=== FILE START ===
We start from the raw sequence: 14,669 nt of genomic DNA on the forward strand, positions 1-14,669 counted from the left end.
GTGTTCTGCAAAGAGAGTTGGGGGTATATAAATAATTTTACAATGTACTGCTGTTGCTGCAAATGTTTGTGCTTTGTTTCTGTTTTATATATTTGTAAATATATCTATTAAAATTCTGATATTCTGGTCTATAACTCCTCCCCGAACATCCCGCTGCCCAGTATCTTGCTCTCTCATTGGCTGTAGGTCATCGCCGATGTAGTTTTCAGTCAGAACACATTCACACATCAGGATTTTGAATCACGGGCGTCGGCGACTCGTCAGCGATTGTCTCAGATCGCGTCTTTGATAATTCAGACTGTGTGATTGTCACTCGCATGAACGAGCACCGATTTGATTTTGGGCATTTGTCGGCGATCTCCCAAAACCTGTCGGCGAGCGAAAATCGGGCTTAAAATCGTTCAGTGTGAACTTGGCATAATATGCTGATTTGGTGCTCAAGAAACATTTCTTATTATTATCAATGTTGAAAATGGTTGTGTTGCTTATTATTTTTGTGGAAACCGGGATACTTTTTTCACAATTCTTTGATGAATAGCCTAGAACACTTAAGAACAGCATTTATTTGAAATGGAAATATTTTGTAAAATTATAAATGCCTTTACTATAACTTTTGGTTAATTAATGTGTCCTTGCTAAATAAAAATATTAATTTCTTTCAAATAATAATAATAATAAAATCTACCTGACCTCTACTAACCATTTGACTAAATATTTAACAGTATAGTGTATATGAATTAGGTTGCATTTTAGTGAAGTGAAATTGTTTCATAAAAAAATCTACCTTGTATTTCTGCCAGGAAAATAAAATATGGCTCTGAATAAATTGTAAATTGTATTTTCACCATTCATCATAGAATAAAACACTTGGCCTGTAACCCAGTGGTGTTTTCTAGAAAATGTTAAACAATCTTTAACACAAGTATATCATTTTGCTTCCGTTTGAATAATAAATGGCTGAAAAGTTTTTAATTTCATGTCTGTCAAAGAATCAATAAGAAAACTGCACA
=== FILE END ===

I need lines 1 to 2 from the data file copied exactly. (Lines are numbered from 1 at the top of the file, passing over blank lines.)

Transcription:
We start from the raw sequence: 14,669 nt of genomic DNA on the forward strand, positions 1-14,669 counted from the left end.
GTGTTCTGCAAAGAGAGTTGGGGGTATATAAATAATTTTACAATGTACTGCTGTTGCTGCAAATGTTTGTGCTTTGTTTCTGTTTTATATATTTGTAAATATATCTATTAAAATTCTGATATTCTGGTCTATAACTCCTCCCCGAACATCCCGCTGCCCAGTATCTTGCTCTCTCATTGGCTGTAGGTCATCGCCGATGTAGTTTTCAGTCAGAACACATTCACACATCAGGATTTTGAATCACGGGCGTCGGCGACTCGTCAGCGATTGTCTCAGATCGCGTCTTTGATAATTCAGACTGTGTGATTGTCACTCGCATGAACGAGCACCGATTTGATTTTGGGCATTTGTCGGCGATCTCCCAAAACCTGTCGGCGAGCGAAAATCGGGCTTAAAATCGTTCAGTGTGAACTTGGCATAATATGCTGATTTGGTGCTCAAGAAACATTTCTTATTATTATCAATGTTGAAAATGGTTGTGTTGCTTATTATTTTTGTGGAAACCGGGATACTTTTTTCACAATTCTTTGATGAATAGCCTAGAACACTTAAGAACAGCATTTATTTGAAATGGAAATATTTTGTAAAATTATAAATGCCTTTACTATAACTTTTGGTTAATTAATGTGTCCTTGCTAAATAAAAATATTAATTTCTTTCAAATAATAATAATAATAAAATCTACCTGACCTCTACTAACCATTTGACTAAATATTTAACAGTATAGTGTATATGAATTAGGTTGCATTTTAGTGAAGTGAAATTGTTTCATAAAAAAATCTACCTTGTATTTCTGCCAGGAAAATAAAATATGGCTCTGAATAAATTGTAAATTGTATTTTCACCATTCATCATAGAATAAAACACTTGGCCTGTAACCCAGTGGTGTTTTCTAGAAAATGTTAAACAATCTTTAACACAAGTATATCATTTTGCTTCCGTTTGAATAATAAATGGCTGAAAAGTTTTTAATTTCATGTCTGTCAAAGAATCAATAAGAAAACTGCACA